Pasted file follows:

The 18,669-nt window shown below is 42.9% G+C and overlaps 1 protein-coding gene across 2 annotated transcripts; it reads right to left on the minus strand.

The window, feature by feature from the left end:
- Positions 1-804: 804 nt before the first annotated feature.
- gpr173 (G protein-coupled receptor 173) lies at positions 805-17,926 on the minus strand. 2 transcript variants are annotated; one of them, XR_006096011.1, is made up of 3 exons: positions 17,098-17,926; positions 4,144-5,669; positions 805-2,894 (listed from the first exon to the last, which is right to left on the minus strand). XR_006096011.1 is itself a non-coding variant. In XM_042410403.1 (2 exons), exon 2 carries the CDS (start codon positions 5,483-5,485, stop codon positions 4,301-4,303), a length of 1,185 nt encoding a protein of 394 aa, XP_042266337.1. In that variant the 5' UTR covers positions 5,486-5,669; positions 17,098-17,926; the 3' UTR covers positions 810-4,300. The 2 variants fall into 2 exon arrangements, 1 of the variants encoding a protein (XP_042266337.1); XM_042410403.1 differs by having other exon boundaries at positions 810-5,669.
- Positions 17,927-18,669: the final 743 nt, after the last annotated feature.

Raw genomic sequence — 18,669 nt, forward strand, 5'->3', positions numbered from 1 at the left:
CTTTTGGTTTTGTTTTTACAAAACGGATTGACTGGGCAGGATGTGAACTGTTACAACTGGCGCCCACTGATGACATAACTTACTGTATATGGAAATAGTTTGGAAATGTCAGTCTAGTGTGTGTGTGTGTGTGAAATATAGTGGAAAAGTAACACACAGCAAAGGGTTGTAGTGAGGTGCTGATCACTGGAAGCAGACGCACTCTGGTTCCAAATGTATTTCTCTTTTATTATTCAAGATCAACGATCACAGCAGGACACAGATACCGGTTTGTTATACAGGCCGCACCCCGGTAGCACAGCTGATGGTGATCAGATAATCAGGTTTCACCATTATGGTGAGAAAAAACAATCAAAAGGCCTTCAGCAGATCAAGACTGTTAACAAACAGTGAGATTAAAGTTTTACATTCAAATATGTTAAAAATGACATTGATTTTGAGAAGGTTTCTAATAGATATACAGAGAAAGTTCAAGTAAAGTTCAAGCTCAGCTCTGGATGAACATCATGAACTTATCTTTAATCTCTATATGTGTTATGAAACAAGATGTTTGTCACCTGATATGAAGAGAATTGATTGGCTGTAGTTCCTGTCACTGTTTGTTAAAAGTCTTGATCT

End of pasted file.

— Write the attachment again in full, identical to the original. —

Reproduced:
The 18,669-nt window shown below is 42.9% G+C and overlaps 1 protein-coding gene across 2 annotated transcripts; it reads right to left on the minus strand.

The window, feature by feature from the left end:
- Positions 1-804: 804 nt before the first annotated feature.
- gpr173 (G protein-coupled receptor 173) lies at positions 805-17,926 on the minus strand. 2 transcript variants are annotated; one of them, XR_006096011.1, is made up of 3 exons: positions 17,098-17,926; positions 4,144-5,669; positions 805-2,894 (listed from the first exon to the last, which is right to left on the minus strand). XR_006096011.1 is itself a non-coding variant. In XM_042410403.1 (2 exons), exon 2 carries the CDS (start codon positions 5,483-5,485, stop codon positions 4,301-4,303), a length of 1,185 nt encoding a protein of 394 aa, XP_042266337.1. In that variant the 5' UTR covers positions 5,486-5,669; positions 17,098-17,926; the 3' UTR covers positions 810-4,300. The 2 variants fall into 2 exon arrangements, 1 of the variants encoding a protein (XP_042266337.1); XM_042410403.1 differs by having other exon boundaries at positions 810-5,669.
- Positions 17,927-18,669: the final 743 nt, after the last annotated feature.

Raw genomic sequence — 18,669 nt, forward strand, 5'->3', positions numbered from 1 at the left:
CTTTTGGTTTTGTTTTTACAAAACGGATTGACTGGGCAGGATGTGAACTGTTACAACTGGCGCCCACTGATGACATAACTTACTGTATATGGAAATAGTTTGGAAATGTCAGTCTAGTGTGTGTGTGTGTGTGAAATATAGTGGAAAAGTAACACACAGCAAAGGGTTGTAGTGAGGTGCTGATCACTGGAAGCAGACGCACTCTGGTTCCAAATGTATTTCTCTTTTATTATTCAAGATCAACGATCACAGCAGGACACAGATACCGGTTTGTTATACAGGCCGCACCCCGGTAGCACAGCTGATGGTGATCAGATAATCAGGTTTCACCATTATGGTGAGAAAAAACAATCAAAAGGCCTTCAGCAGATCAAGACTGTTAACAAACAGTGAGATTAAAGTTTTACATTCAAATATGTTAAAAATGACATTGATTTTGAGAAGGTTTCTAATAGATATACAGAGAAAGTTCAAGTAAAGTTCAAGCTCAGCTCTGGATGAACATCATGAACTTATCTTTAATCTCTATATGTGTTATGAAACAAGATGTTTGTCACCTGATATGAAGAGAATTGATTGGCTGTAGTTCCTGTCACTGTTTGTTAAAAGTCTTGATCT